Fern Canyon — Prairie Creek Redwoods SP, CA

Fern Canyon was another one of my favorites from this trip, mainly because I had never seen a canyon/gorge like this before. Located at the end of a rough dirt road, this hike is one of the most popular stops in the Redwoods Parks system, and it was even the filming location of Jurassic Park due to the many different types of ferns that completely cover the 50 foot walls.

Be sure to bring water shoes you can hike in or a change of shoes/pants, and come in a car you don't mind getting a little dusty and bumpy in :)

**Updated from the original posting in October 2015

 

Hike Info

Elevation Change: 75 ft.
Trail Type: Out and back

Date: 5/6/2017
Miles: 1 (roundtrip)
Trailhead: Google Maps

 

Getting There

To get here, you'll need to take the narrow and windy Davidson Road to the entrance station (8$ for day use). It's another 3 miles on a dirt road with tons of potholes and possible creek crossings. I was nervous how my sedan would handle the first crossing, which was the deepest and largest, but I was fine crossing towards outlet side of the pool, and there were plenty of other sedans at the lot. 

You'll pass by Gold Bluffs Campground (which I made a mental note to come back for since it looked like a great place to camp) until the road ends at a large dirt parking area. There is a vault toilet here, and expect steady streams of hikers and groups coming and leaving, especially on busy weekends.

 

The Hike

The trail starts off along the grassy open areas with views of the beach in the distance. Keep an eye out for any elk that might be in the area.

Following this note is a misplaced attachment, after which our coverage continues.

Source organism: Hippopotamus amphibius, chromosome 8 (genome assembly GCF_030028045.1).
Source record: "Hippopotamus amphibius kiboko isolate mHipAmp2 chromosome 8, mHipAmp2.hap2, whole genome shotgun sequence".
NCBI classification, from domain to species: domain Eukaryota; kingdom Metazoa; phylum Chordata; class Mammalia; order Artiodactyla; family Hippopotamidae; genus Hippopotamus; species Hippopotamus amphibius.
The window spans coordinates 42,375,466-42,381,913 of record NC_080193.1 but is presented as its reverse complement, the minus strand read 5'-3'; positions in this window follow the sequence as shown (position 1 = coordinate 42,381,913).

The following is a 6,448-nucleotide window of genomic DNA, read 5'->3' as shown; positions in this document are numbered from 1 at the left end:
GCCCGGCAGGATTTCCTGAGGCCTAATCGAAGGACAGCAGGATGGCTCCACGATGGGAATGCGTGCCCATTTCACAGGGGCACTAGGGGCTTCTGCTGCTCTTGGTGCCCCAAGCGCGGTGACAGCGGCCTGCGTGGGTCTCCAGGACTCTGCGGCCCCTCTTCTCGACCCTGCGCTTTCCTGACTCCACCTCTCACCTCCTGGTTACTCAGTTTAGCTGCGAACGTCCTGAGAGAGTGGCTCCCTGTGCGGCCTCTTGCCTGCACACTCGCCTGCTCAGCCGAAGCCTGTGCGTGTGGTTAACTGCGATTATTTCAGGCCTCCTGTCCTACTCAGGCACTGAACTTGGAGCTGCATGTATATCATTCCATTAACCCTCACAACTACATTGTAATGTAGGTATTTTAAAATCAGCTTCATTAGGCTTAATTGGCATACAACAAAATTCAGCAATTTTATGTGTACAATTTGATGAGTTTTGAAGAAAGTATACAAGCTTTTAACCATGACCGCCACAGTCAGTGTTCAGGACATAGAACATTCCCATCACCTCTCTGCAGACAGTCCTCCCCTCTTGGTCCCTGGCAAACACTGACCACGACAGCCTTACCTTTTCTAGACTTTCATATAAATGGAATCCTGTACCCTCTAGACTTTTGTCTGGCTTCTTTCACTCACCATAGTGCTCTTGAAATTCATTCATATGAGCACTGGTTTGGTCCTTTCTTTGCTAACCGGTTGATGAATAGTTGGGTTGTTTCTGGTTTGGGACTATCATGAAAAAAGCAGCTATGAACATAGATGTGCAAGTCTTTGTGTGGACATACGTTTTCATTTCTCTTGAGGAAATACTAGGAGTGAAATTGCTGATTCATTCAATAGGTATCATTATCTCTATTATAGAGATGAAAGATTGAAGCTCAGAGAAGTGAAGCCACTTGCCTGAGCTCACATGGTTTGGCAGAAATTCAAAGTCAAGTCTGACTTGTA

A buck casually chilling on the hillside right at the start of the trail

A buck casually chilling on the hillside right at the start of the trail

It's a pleasant 0.24 miles from the parking lot among the trees until you get to the start of the canyon.

So much more lush visiting in the spring after the wet winter we had

So much more lush visiting in the spring after the wet winter we had

Once you reach the creek, head upstream into the canyon. There are no signs marking the entrance, but just know not to continue heading up the James Irvine Trail, which actually is one of the best redwood hikes in the world.

The James Irvine Trail sign on the other side of the creek

The beginning of the canyon 

The beginning of the canyon 

There used to be seasonal footbridges, but it seemed like the canyon took a beating from the rough winter storms in 2016 as there was a lot of debris. In the summer/autumn you might be able to keep your feet dry in the canyon, but since it was spring we just hiked directly in the creek, and the water never was deeper than our knees anywhere.

The canyon walls start to narrow and deepen

One of eight species of ferns in this canyon

One of eight species of ferns in this canyon

Lots of water cascading down the canyon walls in the spring time

Lots of water cascading down the canyon walls in the spring time

The narrowest point of the canyon

The narrowest point of the canyon

The canyon is short with only a couple turns, but you will eventually reach the large log jam. Feel free to continue past this, but the canyon begins to open up and the ferns are not as dense up the canyon.

The large log jam

The large log jam

This spot definitely has a prehistoric, Jurassic-Park-feel to it

This spot definitely has a prehistoric, Jurassic-Park-feel to it

8 different species of fern - a fern lover's paradise

The setting sun creating rays through the surrounding trees

While driving back, keep an eye out for Roosevelt Elk - Prairie Creek has lots of opportunities and viewing areas to see these herds. I encountered a large herd right by the 101 freeway shortly after leaving the Prairie Creek park. They seem quite used to people, several passing cars stopped to get out within 5 feet of them to take some photos. 

Other useful sites:

Hikespeak

Alltrails

Redwood Hikes

Redwoods Info